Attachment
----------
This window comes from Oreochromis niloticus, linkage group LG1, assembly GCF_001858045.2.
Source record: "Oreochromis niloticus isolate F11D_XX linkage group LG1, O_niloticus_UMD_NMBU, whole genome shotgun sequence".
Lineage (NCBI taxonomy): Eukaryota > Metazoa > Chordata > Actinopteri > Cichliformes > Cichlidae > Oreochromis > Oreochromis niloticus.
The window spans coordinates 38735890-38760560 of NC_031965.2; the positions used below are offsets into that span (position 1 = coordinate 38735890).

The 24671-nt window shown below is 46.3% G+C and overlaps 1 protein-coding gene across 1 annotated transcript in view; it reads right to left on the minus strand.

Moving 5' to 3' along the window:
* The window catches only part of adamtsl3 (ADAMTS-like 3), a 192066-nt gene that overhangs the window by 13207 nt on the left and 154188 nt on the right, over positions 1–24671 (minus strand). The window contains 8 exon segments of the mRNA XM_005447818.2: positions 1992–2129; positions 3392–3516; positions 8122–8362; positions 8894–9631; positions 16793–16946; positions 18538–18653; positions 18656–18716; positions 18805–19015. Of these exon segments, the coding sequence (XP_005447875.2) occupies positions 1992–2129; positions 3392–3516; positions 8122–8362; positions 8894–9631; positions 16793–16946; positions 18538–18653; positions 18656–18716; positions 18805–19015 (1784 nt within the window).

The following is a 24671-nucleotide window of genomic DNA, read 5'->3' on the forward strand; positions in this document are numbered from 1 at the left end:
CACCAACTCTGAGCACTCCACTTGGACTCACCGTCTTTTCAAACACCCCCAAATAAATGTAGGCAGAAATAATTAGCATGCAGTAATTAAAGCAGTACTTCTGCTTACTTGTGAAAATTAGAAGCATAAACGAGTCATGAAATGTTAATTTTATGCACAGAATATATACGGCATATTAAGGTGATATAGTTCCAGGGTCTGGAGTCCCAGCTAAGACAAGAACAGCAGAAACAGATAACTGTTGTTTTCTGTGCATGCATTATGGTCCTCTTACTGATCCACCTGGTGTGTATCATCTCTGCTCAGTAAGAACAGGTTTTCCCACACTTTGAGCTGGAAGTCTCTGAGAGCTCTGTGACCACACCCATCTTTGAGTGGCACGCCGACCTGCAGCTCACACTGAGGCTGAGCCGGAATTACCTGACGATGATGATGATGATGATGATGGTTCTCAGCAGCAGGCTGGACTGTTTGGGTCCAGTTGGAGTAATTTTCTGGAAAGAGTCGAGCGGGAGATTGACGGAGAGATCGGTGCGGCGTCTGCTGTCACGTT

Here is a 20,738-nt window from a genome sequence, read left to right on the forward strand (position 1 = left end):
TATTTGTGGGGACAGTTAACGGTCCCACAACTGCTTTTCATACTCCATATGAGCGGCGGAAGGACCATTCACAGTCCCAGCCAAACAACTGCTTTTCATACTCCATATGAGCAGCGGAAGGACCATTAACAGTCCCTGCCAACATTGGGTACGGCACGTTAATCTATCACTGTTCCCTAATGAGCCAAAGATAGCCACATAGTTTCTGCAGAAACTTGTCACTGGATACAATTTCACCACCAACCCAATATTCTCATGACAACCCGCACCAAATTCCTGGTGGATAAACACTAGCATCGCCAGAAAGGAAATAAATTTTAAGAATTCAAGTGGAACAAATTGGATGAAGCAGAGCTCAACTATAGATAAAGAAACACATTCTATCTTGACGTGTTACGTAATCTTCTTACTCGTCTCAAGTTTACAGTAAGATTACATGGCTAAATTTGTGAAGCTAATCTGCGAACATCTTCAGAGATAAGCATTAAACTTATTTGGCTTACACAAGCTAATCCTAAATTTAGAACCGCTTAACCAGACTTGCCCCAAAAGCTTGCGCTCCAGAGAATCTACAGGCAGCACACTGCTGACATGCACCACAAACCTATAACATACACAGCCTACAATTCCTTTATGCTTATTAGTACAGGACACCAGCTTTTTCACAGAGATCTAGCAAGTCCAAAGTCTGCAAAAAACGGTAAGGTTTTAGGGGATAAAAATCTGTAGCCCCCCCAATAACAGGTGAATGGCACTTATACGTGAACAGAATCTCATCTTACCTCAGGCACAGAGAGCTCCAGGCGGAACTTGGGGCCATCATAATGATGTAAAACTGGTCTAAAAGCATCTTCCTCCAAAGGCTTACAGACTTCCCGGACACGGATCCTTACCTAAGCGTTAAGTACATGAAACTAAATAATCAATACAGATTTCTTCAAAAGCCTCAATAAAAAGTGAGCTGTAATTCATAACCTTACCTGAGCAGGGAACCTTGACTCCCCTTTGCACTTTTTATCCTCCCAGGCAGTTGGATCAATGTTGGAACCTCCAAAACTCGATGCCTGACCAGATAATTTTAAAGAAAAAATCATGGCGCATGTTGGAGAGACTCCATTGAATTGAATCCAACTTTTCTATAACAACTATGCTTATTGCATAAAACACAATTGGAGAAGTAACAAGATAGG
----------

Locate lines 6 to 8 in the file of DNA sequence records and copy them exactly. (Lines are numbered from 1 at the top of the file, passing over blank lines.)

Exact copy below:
Moving 5' to 3' along the window:
* The window catches only part of adamtsl3 (ADAMTS-like 3), a 192066-nt gene that overhangs the window by 13207 nt on the left and 154188 nt on the right, over positions 1–24671 (minus strand). The window contains 8 exon segments of the mRNA XM_005447818.2: positions 1992–2129; positions 3392–3516; positions 8122–8362; positions 8894–9631; positions 16793–16946; positions 18538–18653; positions 18656–18716; positions 18805–19015. Of these exon segments, the coding sequence (XP_005447875.2) occupies positions 1992–2129; positions 3392–3516; positions 8122–8362; positions 8894–9631; positions 16793–16946; positions 18538–18653; positions 18656–18716; positions 18805–19015 (1784 nt within the window).

The following is a 24671-nucleotide window of genomic DNA, read 5'->3' on the forward strand; positions in this document are numbered from 1 at the left end: